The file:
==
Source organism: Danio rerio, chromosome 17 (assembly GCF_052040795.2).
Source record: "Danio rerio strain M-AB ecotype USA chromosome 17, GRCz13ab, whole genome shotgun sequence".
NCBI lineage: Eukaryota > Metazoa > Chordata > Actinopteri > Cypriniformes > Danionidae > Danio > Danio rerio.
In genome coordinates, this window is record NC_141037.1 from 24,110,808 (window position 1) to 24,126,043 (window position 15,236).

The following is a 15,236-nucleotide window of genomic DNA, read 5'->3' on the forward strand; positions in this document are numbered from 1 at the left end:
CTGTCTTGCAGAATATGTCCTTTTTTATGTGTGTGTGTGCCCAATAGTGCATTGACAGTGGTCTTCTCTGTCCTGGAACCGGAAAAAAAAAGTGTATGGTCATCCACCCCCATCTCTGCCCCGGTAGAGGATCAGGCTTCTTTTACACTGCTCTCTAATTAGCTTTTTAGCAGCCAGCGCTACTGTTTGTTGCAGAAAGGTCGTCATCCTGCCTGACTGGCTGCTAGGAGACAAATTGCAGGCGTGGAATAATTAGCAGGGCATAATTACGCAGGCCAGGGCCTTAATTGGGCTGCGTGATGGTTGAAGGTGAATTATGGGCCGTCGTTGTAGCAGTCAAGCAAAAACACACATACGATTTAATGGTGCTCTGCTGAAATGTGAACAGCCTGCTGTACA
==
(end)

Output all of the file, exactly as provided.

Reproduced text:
Source organism: Danio rerio, chromosome 17 (assembly GCF_052040795.2).
Source record: "Danio rerio strain M-AB ecotype USA chromosome 17, GRCz13ab, whole genome shotgun sequence".
NCBI lineage: Eukaryota > Metazoa > Chordata > Actinopteri > Cypriniformes > Danionidae > Danio > Danio rerio.
In genome coordinates, this window is record NC_141037.1 from 24,110,808 (window position 1) to 24,126,043 (window position 15,236).

The following is a 15,236-nucleotide window of genomic DNA, read 5'->3' on the forward strand; positions in this document are numbered from 1 at the left end:
CTGTCTTGCAGAATATGTCCTTTTTTATGTGTGTGTGTGCCCAATAGTGCATTGACAGTGGTCTTCTCTGTCCTGGAACCGGAAAAAAAAAGTGTATGGTCATCCACCCCCATCTCTGCCCCGGTAGAGGATCAGGCTTCTTTTACACTGCTCTCTAATTAGCTTTTTAGCAGCCAGCGCTACTGTTTGTTGCAGAAAGGTCGTCATCCTGCCTGACTGGCTGCTAGGAGACAAATTGCAGGCGTGGAATAATTAGCAGGGCATAATTACGCAGGCCAGGGCCTTAATTGGGCTGCGTGATGGTTGAAGGTGAATTATGGGCCGTCGTTGTAGCAGTCAAGCAAAAACACACATACGATTTAATGGTGCTCTGCTGAAATGTGAACAGCCTGCTGTACA